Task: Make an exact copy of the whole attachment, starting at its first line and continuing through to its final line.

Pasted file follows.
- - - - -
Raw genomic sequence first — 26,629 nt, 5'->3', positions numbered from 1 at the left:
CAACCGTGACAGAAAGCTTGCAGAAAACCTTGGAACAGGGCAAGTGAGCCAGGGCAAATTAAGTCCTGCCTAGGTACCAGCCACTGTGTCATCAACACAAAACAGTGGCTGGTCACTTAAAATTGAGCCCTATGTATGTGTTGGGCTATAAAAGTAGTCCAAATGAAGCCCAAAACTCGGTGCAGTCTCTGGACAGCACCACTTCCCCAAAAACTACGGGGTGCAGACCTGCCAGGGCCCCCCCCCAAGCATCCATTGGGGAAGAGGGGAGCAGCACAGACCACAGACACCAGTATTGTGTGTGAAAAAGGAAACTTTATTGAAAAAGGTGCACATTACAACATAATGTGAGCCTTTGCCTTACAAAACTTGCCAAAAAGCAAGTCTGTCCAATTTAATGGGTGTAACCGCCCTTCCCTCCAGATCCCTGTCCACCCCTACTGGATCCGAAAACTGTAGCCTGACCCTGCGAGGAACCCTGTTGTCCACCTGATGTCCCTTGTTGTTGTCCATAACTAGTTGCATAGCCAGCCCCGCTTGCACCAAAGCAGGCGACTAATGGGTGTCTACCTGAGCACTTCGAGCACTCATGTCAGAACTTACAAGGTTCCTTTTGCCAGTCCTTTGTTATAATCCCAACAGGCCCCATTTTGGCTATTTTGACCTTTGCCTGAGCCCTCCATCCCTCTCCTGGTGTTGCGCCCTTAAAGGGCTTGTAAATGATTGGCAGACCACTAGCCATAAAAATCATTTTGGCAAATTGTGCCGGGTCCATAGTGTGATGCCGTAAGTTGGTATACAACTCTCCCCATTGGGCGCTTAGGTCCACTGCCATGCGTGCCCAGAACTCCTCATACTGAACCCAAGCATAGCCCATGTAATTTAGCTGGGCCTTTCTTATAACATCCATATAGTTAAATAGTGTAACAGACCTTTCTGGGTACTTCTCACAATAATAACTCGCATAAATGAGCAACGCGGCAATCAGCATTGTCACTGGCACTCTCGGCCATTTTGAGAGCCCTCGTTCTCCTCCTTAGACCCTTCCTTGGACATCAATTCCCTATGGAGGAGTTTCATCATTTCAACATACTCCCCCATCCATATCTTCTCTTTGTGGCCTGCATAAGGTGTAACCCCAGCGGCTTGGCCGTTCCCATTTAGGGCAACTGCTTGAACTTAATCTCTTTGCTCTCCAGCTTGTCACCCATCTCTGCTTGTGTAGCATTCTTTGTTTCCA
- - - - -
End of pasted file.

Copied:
Raw genomic sequence first — 26,629 nt, 5'->3', positions numbered from 1 at the left:
CAACCGTGACAGAAAGCTTGCAGAAAACCTTGGAACAGGGCAAGTGAGCCAGGGCAAATTAAGTCCTGCCTAGGTACCAGCCACTGTGTCATCAACACAAAACAGTGGCTGGTCACTTAAAATTGAGCCCTATGTATGTGTTGGGCTATAAAAGTAGTCCAAATGAAGCCCAAAACTCGGTGCAGTCTCTGGACAGCACCACTTCCCCAAAAACTACGGGGTGCAGACCTGCCAGGGCCCCCCCCCAAGCATCCATTGGGGAAGAGGGGAGCAGCACAGACCACAGACACCAGTATTGTGTGTGAAAAAGGAAACTTTATTGAAAAAGGTGCACATTACAACATAATGTGAGCCTTTGCCTTACAAAACTTGCCAAAAAGCAAGTCTGTCCAATTTAATGGGTGTAACCGCCCTTCCCTCCAGATCCCTGTCCACCCCTACTGGATCCGAAAACTGTAGCCTGACCCTGCGAGGAACCCTGTTGTCCACCTGATGTCCCTTGTTGTTGTCCATAACTAGTTGCATAGCCAGCCCCGCTTGCACCAAAGCAGGCGACTAATGGGTGTCTACCTGAGCACTTCGAGCACTCATGTCAGAACTTACAAGGTTCCTTTTGCCAGTCCTTTGTTATAATCCCAACAGGCCCCATTTTGGCTATTTTGACCTTTGCCTGAGCCCTCCATCCCTCTCCTGGTGTTGCGCCCTTAAAGGGCTTGTAAATGATTGGCAGACCACTAGCCATAAAAATCATTTTGGCAAATTGTGCCGGGTCCATAGTGTGATGCCGTAAGTTGGTATACAACTCTCCCCATTGGGCGCTTAGGTCCACTGCCATGCGTGCCCAGAACTCCTCATACTGAACCCAAGCATAGCCCATGTAATTTAGCTGGGCCTTTCTTATAACATCCATATAGTTAAATAGTGTAACAGACCTTTCTGGGTACTTCTCACAATAATAACTCGCATAAATGAGCAACGCGGCAATCAGCATTGTCACTGGCACTCTCGGCCATTTTGAGAGCCCTCGTTCTCCTCCTTAGACCCTTCCTTGGACATCAATTCCCTATGGAGGAGTTTCATCATTTCAACATACTCCCCCATCCATATCTTCTCTTTGTGGCCTGCATAAGGTGTAACCCCAGCGGCTTGGCCGTTCCCATTTAGGGCAACTGCTTGAACTTAATCTCTTTGCTCTCCAGCTTGTCACCCATCTCTGCTTGTGTAGCATTCTTTGTTTCCA